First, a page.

Supercomputing Top500: US knocked out of 'top three most powerful' list

For the first time in over two decades the US has lost its ranking among the world's top three supercomputers.
Written by Liam Tung, Contributing Writer

The US still occupies two slots in the Top500 top five but both supercomputers fall outside the top three.

Image: Top500

A Cray system in Switzerland is now the world's third most powerful supercomputer, behind two Chinese systems.

That means for the first time in 21 years a US high-performance computing system is not one of the world's top three supercomputers, according to the June 2017 rankings by the supercomputer benchmarking project Top500.

The only other time a US supercomputer had failed to make Top500's top three ranking was in 1996, when the US was edged out by three Japanese supercomputers.

The pack is currently led by China's Sunway TaihuLight, by far the fastest computer on earth measured by floating-point operations, or flops. It was developed by China's National Research Center of Parallel Computer Engineering & Technology, NRCPC, and is capable of 93 petaflops, or 93 quadrillion flops, under Linpack performance tests.

That benchmark has remained unchanged since it launched in June 2016, notably with a Chinese-designed processor.

The second most powerful supercomputer is the Tianhe-2, or Milky Way-2, from China's National University of Defense Technology, which is capable of 33.9 petaflops.

A recent Nvidia GPU upgrade to Piz Daint, a Cray XC50 system, enabled the Swiss National Supercomputing Centre's system snatch third place from the Department of Energy's (DOE) Oak Ridge National Laboratory's Cray XK7 supercomputer, Titan.

Top500 notes that Titan's Linpack score has remained at 17.6 petaflops since it was installed in 2012. The Piz Daint's November score of 9.8 petaflops doubled after the upgrade with Nvidia Tesla P100 GPUs.

The slip by the US in the rankings follows a December report based on meetings between the DOE and National Security Agency that warned US leadership in high-performance computing was under immediate threat unless the US committed to a decade-long "surge" in investments to compete with China's accelerating development in high-performance computing, or HPC.

Without the surge, "the US can expect an HPC capability gap to emerge and widen in less than a decade", it warned. This gap would impact US abilities to build weapons and national security systems and have knock-on effects for HPC-dependent industries, such as automotive, aerospace, and pharmaceutical research.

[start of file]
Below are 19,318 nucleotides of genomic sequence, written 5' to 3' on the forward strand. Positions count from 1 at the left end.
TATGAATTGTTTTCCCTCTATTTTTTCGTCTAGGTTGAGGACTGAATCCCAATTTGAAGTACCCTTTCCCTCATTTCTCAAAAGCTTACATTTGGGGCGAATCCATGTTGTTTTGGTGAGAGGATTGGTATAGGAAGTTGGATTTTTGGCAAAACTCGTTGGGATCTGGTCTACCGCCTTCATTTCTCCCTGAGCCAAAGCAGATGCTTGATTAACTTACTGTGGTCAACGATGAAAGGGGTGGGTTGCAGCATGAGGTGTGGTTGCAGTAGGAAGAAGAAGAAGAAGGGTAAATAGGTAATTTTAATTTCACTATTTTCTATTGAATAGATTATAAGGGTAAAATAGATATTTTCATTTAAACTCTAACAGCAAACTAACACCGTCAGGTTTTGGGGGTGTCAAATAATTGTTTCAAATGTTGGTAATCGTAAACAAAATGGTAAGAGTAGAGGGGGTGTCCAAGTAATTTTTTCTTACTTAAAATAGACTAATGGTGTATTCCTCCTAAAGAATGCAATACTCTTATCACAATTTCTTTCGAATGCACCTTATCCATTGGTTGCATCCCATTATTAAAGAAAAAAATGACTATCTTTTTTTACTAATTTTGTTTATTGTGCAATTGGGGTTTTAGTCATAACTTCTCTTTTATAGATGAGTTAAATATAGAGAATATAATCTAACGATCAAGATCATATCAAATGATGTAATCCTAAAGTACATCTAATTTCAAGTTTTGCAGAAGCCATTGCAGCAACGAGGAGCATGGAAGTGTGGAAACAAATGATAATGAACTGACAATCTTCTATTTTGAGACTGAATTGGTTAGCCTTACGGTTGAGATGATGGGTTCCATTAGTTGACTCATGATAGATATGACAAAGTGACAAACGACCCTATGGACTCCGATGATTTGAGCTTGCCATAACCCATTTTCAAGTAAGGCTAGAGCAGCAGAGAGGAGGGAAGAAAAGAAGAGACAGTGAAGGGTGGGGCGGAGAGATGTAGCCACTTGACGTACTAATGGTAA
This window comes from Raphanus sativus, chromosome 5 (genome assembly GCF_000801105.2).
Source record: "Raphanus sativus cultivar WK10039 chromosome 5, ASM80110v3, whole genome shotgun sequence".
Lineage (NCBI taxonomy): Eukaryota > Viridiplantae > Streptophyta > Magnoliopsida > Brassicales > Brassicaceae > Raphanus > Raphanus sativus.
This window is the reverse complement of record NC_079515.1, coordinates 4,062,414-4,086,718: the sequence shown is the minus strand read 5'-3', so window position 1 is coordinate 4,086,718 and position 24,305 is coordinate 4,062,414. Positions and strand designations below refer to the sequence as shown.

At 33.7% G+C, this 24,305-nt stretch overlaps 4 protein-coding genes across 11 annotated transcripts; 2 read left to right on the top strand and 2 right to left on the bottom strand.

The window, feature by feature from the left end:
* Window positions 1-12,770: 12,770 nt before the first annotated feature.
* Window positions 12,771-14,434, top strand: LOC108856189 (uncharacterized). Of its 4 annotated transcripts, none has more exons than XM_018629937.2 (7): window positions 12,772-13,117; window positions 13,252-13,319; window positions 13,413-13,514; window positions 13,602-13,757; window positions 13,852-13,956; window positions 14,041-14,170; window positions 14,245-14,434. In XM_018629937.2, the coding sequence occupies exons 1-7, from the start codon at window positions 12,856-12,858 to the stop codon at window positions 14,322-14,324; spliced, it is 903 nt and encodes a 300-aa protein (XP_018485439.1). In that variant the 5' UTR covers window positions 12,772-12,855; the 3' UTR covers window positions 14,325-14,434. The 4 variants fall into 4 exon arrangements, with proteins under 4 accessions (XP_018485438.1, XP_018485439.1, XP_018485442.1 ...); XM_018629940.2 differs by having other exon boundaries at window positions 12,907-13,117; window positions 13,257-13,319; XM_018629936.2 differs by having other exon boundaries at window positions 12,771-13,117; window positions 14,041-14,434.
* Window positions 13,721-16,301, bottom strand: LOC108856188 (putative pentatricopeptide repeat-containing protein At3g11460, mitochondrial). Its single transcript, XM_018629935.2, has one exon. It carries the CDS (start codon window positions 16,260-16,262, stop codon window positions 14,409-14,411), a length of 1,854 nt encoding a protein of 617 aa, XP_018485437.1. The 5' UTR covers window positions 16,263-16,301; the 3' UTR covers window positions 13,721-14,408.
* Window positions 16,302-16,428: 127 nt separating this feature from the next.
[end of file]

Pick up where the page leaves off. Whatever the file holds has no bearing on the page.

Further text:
The report noted that China viewed native HPC capabilities as a strategic goal for its nation-building objectives. While China's previous supercomputers were "unimpressive except for running benchmarks", the TaihuLight light was "not a stunt", the report's authors said. It was notable for being the first system entirely controlled by China in terms of hardware and software.

Today though, the US still leads China on a number of counts. US supercomputers made up five of the world's top 10 systems in the Top500. Also, with 169 supercomputers in the Top500, the US leads, just ahead of China's 160 systems.

Other top supercomputing nations include Japan, which has 33 supercomputers, while Germany has 28, France has 17, and the UK has 17.

The vast majority of chips in the Top500 list are Intel's Xeon or Xeon Phi processors, which power 464 of the systems, with the remainder being IBM Power or AMD Opteron CPUs.

Nvidia GPUs are the most popular accelerators, present in 74 of the 91 systems that use that technology. HPE was the dominant system vendor, with 144 of its systems in the top 500, while Cray leads in the performance stakes, representing 21.4 percent of the list's total performance.

Japan's supercomputers dominate the Green500 list. While they're not the most powerful, they are the most energy efficient. The greenest supercomputer on earth is the Tokyo Institute of Technology's HPE ICE XA-based TSUBAME 3.0, which ranked 61 in the Top500 list.

Yahoo Japan's Exascaler kukai system is second, followed by Japan's National Institute of Advanced Industrial Science and Technology NEC system called AIST AI Cloud.


The Department of Energy's Oak Ridge National Laboratory's Cray XK7 supercomputer, Titan, has slipped to fourth place.

Image: Jason K Richards/ Oak Ridge Leadership Computing Facility

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